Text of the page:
Five Bankruptcy Rules You Need to Know

  • By Jillian Taylor-Mancusi

Five Bankruptcy Rules You Need to Know

Filing for bankruptcy is uncharted territory for many people. If you’re thinking of going bankrupt in the near future, it’s helpful to know what is required of you beforehand so you can know what to expect. During bankruptcy, there are certain rules you must follow before your bankruptcy is discharged.

Here are five bankruptcy rules you need to know:

1.    You must inform your trustee of your assets and debts.

In a bankruptcy, your assets, or belongings, are divided into two categories—exempt and non-exempt. You must inform your trustee of all assets you own in Canada and elsewhere. This includes property, vehicles, checking and savings accounts, valuables, and so forth. You will also need to provide prior tax returns, proof of income, and other documents required by your licensed insolvency trustee.

Your trustee will also need to know how much you owe and to whom. Your list of creditors should include anyone you have borrowed money from, including family and friends.

2.     You must disclose all information about assets you’ve recently sold or given away.

In addition to informing the trustee of what you currently own, you are also required to inform him or her of any assets you’ve recently sold, transferred, given away, or cashed within the past twelve months. This rule is designed to help identify and curb potential fraud. For example, let’s say you plan on filing bankruptcy and own a motorcycle that you know would be seized in a bankruptcy. A few months before you plan to file, you sell your motorcycle to a family member for $1. Because you didn’t receive fair value for this, it can be seen as fraud, and the court may recover the asset.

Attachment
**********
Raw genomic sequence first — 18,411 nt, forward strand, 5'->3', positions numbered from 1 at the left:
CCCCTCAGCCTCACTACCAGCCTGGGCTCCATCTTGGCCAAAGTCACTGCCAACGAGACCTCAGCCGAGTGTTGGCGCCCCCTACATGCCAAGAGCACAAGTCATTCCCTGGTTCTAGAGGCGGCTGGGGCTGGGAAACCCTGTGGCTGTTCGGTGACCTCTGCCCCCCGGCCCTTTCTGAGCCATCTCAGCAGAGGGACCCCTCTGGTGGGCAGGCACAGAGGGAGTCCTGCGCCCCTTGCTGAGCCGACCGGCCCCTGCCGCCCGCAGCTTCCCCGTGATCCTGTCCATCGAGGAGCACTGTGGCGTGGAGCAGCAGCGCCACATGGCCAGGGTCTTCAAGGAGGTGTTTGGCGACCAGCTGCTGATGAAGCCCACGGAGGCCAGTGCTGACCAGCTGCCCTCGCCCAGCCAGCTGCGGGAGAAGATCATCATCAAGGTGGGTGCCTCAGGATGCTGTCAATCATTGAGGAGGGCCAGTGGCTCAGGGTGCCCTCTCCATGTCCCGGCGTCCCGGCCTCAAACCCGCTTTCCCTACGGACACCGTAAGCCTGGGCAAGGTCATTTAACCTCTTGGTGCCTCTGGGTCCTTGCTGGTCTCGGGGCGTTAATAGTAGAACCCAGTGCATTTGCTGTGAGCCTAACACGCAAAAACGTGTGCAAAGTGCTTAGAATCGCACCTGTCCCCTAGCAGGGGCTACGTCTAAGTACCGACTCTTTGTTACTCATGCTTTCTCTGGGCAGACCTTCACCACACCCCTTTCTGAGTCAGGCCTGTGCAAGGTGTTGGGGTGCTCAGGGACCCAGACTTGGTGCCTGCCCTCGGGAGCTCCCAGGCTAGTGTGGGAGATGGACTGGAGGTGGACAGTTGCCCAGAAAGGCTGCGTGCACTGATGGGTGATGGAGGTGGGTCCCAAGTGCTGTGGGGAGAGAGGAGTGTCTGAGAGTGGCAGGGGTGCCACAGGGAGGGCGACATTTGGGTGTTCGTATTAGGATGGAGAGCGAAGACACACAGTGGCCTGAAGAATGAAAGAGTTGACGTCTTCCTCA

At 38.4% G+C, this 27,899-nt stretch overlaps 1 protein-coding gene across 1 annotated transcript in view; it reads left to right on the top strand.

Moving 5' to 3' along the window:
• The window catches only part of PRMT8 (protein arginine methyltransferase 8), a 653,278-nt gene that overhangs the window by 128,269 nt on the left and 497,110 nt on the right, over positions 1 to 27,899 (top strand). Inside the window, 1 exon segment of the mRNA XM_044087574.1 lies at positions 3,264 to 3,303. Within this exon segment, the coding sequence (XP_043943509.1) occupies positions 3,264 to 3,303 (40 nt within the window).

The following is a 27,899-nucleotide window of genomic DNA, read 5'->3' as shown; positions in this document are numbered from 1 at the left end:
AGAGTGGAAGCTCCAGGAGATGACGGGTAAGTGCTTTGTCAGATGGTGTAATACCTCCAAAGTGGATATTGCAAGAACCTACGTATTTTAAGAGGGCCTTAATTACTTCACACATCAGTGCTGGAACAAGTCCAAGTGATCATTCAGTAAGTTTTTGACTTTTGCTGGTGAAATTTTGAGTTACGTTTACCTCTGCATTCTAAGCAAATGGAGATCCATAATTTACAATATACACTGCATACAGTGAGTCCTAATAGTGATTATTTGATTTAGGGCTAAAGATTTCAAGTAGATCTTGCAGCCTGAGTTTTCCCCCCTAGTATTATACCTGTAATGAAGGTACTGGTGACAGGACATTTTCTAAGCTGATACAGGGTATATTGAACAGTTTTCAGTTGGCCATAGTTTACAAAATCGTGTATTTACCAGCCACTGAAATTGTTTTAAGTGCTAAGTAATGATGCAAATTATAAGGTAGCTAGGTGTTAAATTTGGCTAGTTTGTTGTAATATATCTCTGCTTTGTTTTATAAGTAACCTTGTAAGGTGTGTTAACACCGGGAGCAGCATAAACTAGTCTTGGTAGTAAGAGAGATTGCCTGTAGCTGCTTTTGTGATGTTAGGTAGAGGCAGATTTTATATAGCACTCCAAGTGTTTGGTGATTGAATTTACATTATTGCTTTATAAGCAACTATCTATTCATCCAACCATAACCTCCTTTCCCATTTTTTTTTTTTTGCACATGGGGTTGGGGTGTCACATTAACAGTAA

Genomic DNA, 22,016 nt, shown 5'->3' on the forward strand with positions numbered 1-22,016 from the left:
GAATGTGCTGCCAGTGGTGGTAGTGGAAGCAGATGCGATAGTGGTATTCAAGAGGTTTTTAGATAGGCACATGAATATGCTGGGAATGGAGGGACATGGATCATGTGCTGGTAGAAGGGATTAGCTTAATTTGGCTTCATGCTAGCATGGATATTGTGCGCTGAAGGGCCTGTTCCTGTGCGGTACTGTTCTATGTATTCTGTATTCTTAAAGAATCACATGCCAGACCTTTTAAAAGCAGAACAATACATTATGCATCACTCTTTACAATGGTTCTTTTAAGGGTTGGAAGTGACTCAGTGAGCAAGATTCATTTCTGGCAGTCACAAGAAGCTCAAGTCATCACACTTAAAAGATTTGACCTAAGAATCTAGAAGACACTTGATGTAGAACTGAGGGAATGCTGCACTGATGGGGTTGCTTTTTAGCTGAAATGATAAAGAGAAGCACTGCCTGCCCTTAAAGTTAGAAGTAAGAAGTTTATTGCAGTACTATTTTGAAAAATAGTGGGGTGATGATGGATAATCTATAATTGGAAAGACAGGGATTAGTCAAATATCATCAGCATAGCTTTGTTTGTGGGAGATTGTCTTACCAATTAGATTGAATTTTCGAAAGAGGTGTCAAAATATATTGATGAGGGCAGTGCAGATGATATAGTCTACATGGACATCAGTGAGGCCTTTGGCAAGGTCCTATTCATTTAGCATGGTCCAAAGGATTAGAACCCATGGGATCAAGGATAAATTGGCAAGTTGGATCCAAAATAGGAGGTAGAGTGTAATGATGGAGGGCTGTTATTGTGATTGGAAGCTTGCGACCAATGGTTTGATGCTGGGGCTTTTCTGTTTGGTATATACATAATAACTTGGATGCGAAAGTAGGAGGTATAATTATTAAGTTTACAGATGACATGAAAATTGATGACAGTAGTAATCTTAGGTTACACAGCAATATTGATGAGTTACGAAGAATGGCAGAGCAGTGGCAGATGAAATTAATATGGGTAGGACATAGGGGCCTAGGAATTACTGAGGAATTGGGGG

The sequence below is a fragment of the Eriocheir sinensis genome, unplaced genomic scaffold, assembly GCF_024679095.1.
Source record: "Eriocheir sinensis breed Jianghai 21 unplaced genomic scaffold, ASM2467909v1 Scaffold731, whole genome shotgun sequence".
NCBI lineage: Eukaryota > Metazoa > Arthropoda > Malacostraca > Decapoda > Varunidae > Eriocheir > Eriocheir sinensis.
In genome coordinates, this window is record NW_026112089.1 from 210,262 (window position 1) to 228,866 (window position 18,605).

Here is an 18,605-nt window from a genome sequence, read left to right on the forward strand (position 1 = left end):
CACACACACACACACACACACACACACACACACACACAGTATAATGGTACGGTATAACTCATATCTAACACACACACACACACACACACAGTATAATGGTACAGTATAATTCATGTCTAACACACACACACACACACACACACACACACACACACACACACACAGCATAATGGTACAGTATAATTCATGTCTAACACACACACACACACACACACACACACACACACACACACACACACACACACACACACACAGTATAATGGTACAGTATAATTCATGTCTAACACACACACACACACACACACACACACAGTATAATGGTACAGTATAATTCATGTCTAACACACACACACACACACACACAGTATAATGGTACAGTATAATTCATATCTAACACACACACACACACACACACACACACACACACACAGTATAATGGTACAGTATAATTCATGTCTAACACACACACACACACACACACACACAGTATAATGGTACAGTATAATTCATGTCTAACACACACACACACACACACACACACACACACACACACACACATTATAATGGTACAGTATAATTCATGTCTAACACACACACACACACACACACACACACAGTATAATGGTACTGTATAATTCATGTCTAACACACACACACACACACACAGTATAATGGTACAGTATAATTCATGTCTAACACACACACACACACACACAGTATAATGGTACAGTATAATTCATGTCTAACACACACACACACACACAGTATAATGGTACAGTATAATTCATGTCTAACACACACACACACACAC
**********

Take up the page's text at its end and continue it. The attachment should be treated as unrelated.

3.     You must complete credit counseling.

Before your bankruptcy is discharged, you must complete two credit counseling sessions. These sessions take place in your trustee’s office. During your credit counseling sessions, your trustee will help you identify the reasons that led to your bankruptcy. You will learn how to budget and manage money, how to use credit wisely, and what you can do to avoid serious debt problems again in the future.

4.     You must keep your trustee informed.

During the bankruptcy process, it’s your responsibility to stay in touch with your trustee and keep him or her informed of certain things. If you change your phone number or other contact information, move and have a new address, or experience a change in income or employment, you must report these changes to your trustee.

5.     You may need to make surplus income payments.

If you are employed, you may be required to make surplus income payments to your trustee each month. Surplus income payments are determined by guidelines set forth by the government, depending on your family size and income. The money you pay to your licensed insolvency trustee is then distributed to your creditors to help pay off your debts.

Bankruptcy rules may seem daunting at first, but following your duties as a debtor helps ensure your bankruptcy is completed as quickly and easily as possible.

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